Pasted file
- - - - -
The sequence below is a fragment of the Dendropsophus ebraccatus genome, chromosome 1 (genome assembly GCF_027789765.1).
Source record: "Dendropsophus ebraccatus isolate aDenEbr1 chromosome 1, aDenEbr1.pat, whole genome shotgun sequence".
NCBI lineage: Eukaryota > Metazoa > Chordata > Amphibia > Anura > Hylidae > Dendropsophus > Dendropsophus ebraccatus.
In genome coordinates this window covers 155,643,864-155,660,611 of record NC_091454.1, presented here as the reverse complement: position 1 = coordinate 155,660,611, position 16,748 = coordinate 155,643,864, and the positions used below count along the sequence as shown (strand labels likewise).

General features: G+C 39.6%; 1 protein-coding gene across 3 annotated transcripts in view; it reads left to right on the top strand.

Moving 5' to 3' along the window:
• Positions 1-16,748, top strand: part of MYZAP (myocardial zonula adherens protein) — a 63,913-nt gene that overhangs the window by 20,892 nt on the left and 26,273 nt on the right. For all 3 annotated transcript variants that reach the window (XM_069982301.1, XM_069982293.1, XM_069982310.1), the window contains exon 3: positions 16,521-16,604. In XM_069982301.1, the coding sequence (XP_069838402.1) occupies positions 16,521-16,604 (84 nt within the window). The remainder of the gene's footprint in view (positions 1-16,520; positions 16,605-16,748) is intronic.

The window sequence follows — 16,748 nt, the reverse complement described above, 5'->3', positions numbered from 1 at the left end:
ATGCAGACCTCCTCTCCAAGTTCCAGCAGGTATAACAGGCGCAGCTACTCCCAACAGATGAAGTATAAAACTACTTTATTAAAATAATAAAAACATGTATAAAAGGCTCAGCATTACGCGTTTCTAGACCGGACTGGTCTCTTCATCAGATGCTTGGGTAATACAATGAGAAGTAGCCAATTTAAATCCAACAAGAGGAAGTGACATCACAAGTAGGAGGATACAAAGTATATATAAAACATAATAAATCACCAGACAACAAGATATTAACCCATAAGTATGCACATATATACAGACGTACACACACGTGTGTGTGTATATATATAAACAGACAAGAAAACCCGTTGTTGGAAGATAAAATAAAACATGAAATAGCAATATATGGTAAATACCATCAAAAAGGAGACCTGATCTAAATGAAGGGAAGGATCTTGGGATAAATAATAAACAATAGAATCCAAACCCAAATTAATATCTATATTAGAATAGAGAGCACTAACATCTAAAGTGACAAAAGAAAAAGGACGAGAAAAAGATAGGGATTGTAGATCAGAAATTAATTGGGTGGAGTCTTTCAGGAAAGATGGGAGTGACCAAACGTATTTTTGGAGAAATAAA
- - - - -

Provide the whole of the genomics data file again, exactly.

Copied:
The sequence below is a fragment of the Dendropsophus ebraccatus genome, chromosome 1 (genome assembly GCF_027789765.1).
Source record: "Dendropsophus ebraccatus isolate aDenEbr1 chromosome 1, aDenEbr1.pat, whole genome shotgun sequence".
NCBI lineage: Eukaryota > Metazoa > Chordata > Amphibia > Anura > Hylidae > Dendropsophus > Dendropsophus ebraccatus.
In genome coordinates this window covers 155,643,864-155,660,611 of record NC_091454.1, presented here as the reverse complement: position 1 = coordinate 155,660,611, position 16,748 = coordinate 155,643,864, and the positions used below count along the sequence as shown (strand labels likewise).

General features: G+C 39.6%; 1 protein-coding gene across 3 annotated transcripts in view; it reads left to right on the top strand.

Moving 5' to 3' along the window:
• Positions 1-16,748, top strand: part of MYZAP (myocardial zonula adherens protein) — a 63,913-nt gene that overhangs the window by 20,892 nt on the left and 26,273 nt on the right. For all 3 annotated transcript variants that reach the window (XM_069982301.1, XM_069982293.1, XM_069982310.1), the window contains exon 3: positions 16,521-16,604. In XM_069982301.1, the coding sequence (XP_069838402.1) occupies positions 16,521-16,604 (84 nt within the window). The remainder of the gene's footprint in view (positions 1-16,520; positions 16,605-16,748) is intronic.

The window sequence follows — 16,748 nt, the reverse complement described above, 5'->3', positions numbered from 1 at the left end:
ATGCAGACCTCCTCTCCAAGTTCCAGCAGGTATAACAGGCGCAGCTACTCCCAACAGATGAAGTATAAAACTACTTTATTAAAATAATAAAAACATGTATAAAAGGCTCAGCATTACGCGTTTCTAGACCGGACTGGTCTCTTCATCAGATGCTTGGGTAATACAATGAGAAGTAGCCAATTTAAATCCAACAAGAGGAAGTGACATCACAAGTAGGAGGATACAAAGTATATATAAAACATAATAAATCACCAGACAACAAGATATTAACCCATAAGTATGCACATATATACAGACGTACACACACGTGTGTGTGTATATATATAAACAGACAAGAAAACCCGTTGTTGGAAGATAAAATAAAACATGAAATAGCAATATATGGTAAATACCATCAAAAAGGAGACCTGATCTAAATGAAGGGAAGGATCTTGGGATAAATAATAAACAATAGAATCCAAACCCAAATTAATATCTATATTAGAATAGAGAGCACTAACATCTAAAGTGACAAAAGAAAAAGGACGAGAAAAAGATAGGGATTGTAGATCAGAAATTAATTGGGTGGAGTCTTTCAGGAAAGATGGGAGTGACCAAACGTATTTTTGGAGAAATAAA